If the cardinality of a finite set is one, there is only one classical probability distribution on , namely . In [Mar19], Sec.2, such objects are called singletons.

Singletons are zero objects in ([Mar19], Lemma 2.5), that is, they have the same categorical properties as the objects , described in Sec.2.1.

Morphisms that factor through zero objects are generally called zero morphisms. In , they are explicitly described as “target morphisms” by [Mar19], 2.1.2: they are such morphisms , for which .

Category is not large enough for us to be able to use essential constructions and results from [KS06], related to multiplicative/additive transitions sketched in Sec.2.1 above.

M. Marcolli somewhat enlarged it by replacing in the definition of objects of finite sets by pointed finite sets. In [Mar19], the resulting category is denoted , so that is embedded in it. Objects, morphisms sets in , their compositions etc. are explicitly described in Def. 2.8, 2.9, 2.10 of [Mar19]. Objects of are called probabilistic pointed sets in Def.2.8.

Besides embedding, there is also a forgetful functor ([Mar19], Remark 2.11).

#### 2.2.1. Coproducts of probabilistic pointed sets and classical probability distributions.

Start with the usual smash product of pointed sets

where is the “smash” of the union of two coordinate axes . It induces on probabilistic pointed sets obtained from finite probability distributions the product of statistically independent probabilities.

([Mar19], Lemma 2.14) .

We will denote by any object of , consisting of a finite set and a point in it with prescribed probability 1. All these objects are isomorphic.

###### Theorem 2.2.1.

(i) The triple is a monoidal category with unit.

(ii) The triple is a monoidal category with unit.

For detailed proofs, see [Mar19], Sec. 2.

### 2.3. A generalization

Let be a monoidal category with unit/zero object.

Generalizing the passage from to , M. Marcolli defines the category , a probabilistic version of ([Mar19], Def. 2.18).

One object of is a formal finite linear combination , where are objects of .

One morphism is a pair , where is a stochastic matrix with , and are real numbers in such that .

As before, one can explicitly define a categorical coproduct in , so that it becomes a monoidal category with zero object.

## 3. Monoidal duality in categories of quantum probability distributions

### 3.1. Category of quantum probability distributions.

We now return to the category of quantum probability distributions.

We will be discussing the relevant versions of monoidal dualities for enrichments of , based upon variable categories .

###### Definition 3.1.1.

([Mar19], Def. 8.2).

Given a category , its quantum probabilistic version is defined as follows.

One object of is a finite family , where

and is the Choi matrix of a quantum channel as in Sec. 1.4 above.

One morphism between two such objects, (source) and (target) is given by a Choi matrix, as in Sec. 1.4 above, entries of which now are morphisms in .

Composition of two morphisms is defined similarly to the classical case, so that the usual associativity diagrams lift to .

### 3.2. Monoidal structures.

Assume now that is endowed with a monoidal structure with unit/zero object. Then it can be lifted to in the same way as in classical case: see [Mar19], Proposition 8.5.

We can therefore extend the (weak) duality formalism of Sec. 2 to the case of quantum probability distributions, keeping in mind the warning stated in Sec. 2.1.1.

## 4. Convex cones and –manifolds

### 4.1. Convex cones

Let be a finite–dimensional real linear space. A non–empty subset is called a cone, if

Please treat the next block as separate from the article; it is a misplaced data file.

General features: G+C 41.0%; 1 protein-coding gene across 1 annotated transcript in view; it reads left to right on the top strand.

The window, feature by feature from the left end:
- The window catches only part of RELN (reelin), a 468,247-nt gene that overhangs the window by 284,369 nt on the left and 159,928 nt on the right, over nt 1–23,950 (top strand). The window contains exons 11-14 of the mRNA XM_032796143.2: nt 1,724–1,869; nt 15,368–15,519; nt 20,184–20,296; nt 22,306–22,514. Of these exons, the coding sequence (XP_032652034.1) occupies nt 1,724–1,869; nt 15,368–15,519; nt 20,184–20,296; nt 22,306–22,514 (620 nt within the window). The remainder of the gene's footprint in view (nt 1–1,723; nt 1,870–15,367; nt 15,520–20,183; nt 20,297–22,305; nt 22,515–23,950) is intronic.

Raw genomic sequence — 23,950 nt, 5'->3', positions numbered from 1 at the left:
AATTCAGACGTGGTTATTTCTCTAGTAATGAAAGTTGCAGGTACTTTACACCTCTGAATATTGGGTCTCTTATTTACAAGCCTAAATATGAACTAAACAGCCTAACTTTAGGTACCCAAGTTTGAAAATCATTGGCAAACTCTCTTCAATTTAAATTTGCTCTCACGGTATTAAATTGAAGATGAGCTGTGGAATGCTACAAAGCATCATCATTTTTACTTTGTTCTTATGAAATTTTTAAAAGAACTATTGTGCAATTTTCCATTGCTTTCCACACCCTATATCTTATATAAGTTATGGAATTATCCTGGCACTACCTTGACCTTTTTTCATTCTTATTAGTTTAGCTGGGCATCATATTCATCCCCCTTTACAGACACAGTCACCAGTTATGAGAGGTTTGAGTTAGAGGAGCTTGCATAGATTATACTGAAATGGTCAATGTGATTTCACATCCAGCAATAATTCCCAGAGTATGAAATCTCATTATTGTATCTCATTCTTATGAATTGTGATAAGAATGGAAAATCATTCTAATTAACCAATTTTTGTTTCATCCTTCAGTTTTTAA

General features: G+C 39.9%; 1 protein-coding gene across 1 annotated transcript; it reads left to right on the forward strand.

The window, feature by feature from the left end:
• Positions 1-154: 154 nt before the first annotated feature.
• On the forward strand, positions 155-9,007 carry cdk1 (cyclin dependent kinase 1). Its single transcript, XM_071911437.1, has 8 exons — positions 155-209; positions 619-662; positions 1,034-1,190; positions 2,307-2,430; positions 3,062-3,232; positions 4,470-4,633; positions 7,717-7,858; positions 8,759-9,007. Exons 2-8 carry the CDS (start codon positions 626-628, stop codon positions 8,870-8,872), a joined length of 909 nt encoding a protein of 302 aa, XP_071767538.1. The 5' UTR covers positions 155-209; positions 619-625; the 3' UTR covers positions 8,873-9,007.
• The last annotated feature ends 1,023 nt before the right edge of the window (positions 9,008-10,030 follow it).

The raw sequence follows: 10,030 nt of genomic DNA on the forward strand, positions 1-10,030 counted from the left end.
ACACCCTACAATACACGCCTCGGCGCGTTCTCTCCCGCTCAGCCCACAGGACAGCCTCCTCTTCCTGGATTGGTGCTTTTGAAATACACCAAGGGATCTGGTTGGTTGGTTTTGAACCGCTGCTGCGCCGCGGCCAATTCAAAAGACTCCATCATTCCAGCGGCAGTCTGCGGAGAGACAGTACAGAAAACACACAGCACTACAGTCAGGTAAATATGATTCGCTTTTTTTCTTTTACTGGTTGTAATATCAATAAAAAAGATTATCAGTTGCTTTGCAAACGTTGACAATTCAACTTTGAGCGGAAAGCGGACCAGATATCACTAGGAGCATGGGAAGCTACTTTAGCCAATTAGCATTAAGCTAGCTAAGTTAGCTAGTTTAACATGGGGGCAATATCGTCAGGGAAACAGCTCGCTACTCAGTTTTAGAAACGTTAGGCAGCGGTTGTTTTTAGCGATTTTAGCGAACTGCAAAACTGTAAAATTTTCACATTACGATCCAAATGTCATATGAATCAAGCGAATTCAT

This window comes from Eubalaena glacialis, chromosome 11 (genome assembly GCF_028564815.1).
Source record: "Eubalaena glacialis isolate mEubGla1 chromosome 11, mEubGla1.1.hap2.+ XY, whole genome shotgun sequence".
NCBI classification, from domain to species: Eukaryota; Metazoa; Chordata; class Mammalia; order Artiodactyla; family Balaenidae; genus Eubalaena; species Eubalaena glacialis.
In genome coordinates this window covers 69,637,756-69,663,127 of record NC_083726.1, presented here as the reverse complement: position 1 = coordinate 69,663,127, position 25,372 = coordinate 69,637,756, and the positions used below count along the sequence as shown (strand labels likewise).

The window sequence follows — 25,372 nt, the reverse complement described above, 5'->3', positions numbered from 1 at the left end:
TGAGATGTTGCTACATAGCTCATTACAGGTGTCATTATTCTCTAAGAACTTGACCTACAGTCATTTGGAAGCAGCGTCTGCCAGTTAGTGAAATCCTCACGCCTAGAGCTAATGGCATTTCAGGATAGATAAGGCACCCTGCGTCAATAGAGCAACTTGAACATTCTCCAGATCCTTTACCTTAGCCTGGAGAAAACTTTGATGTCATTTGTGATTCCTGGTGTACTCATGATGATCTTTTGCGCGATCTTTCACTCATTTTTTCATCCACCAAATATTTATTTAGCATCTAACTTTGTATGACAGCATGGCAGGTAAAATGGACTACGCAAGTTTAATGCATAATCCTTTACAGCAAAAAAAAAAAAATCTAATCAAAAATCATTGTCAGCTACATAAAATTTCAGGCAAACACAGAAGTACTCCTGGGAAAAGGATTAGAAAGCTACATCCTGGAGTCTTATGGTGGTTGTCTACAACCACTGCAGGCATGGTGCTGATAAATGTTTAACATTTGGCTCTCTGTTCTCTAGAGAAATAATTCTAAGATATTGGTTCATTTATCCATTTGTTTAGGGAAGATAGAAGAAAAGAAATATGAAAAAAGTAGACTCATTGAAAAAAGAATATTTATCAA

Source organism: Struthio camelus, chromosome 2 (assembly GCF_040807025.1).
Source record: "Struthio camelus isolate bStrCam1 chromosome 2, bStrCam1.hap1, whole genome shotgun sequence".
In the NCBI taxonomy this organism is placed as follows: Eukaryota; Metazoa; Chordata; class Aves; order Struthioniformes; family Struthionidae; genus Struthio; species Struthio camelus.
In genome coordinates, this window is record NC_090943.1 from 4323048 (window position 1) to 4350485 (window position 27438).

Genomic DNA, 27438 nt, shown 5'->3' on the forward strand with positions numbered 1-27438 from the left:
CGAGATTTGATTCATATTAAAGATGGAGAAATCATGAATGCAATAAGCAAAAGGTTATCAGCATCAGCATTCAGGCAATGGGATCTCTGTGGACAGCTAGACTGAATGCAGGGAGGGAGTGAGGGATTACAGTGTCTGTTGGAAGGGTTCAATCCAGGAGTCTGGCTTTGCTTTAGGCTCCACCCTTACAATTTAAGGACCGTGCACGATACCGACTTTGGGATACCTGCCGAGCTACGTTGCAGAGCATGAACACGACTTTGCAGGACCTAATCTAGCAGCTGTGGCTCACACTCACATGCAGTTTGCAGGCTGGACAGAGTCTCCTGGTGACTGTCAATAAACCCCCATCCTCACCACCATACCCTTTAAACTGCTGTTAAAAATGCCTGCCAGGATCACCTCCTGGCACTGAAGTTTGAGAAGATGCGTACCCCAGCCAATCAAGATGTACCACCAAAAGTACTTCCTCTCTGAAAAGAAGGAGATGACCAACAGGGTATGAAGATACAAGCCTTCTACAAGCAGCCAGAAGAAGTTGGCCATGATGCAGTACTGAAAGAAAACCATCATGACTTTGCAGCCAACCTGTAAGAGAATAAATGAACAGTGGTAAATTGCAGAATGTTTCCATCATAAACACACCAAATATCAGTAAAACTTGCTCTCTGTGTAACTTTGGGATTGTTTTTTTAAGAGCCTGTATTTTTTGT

(i) is closed with respect to addition and multiplication by positive reals;

(ii) The topological closure of does not contain a real affine subspace of positive dimension.

Basic example. Let be a convex open subset of whose closure does not contain . Then the union of all half–lines in , connecting with a point of , is an open cone in .

Here convexity of means that any segment of real line connecting two different points of , is contained in .

### 4.2. Convex cones of probability distributions on finite sets.

([CoMa20], 3.2.)

Let be a finite set. As in 1.1 above, we start with the real linear space and denote by the union of all oriented real half–lines from zero to one of the points of , or else of .

Such cones are called open, resp. closed, cones of classical probability distributions on .

### 4.3. Characteristic functions of convex cones.

Given a convex cone in finite–dimensional real linear space , construct its characteristic function in the following way.

Let be the dual linear space, and the canonical scalar product between and . Choose also a volume form on invariant wrt translations in . Then put

#### 4.3.1. Claim.

Such a volume form and a characteristic function are defined up to constant positive factor.

This follows almost directly from the definition.

Now we focus on the differential geometry of convexity.

A cone is a smooth manifold, its tangent bundle can be canonically trivialised, , in the following way: is identified with by the parallel transport sending to . Choose an affine coordinate system in and put

###### Theorem 4.3.1.

([Vi63]).

The metric is a Riemannian metric on . The associated torsionless canonical connection on has components

where are defined by

Therefore, by putting

we define on a commutative –bilinear composition.

### 4.4. Convex cones of stochastic matrices and categories of classical probability distributions

([Mar19], Sec. 2).

Our first main example are cones of stochastic matrices from Sec.1.3 above.

Let be two finite sets. Consider the real linear space consisting of maps : , where is a stochastic matrix. As explained above, such stochastic matrices can be considered as morphisms in the category .

###### Proposition 4.4.1.

The sets of morphisms are convex sets.

### 4.5. Convex cones of quantum probability distributions on finite sets.

([Mar19], Sec. 8 and others.) Using now stochastic Choi matrices, encoding morphisms between objects of the category , as explained in Sec.1.4 above, we will prove the following quantum analog of the Proposition 4.4.1.

###### Proposition 4.5.1.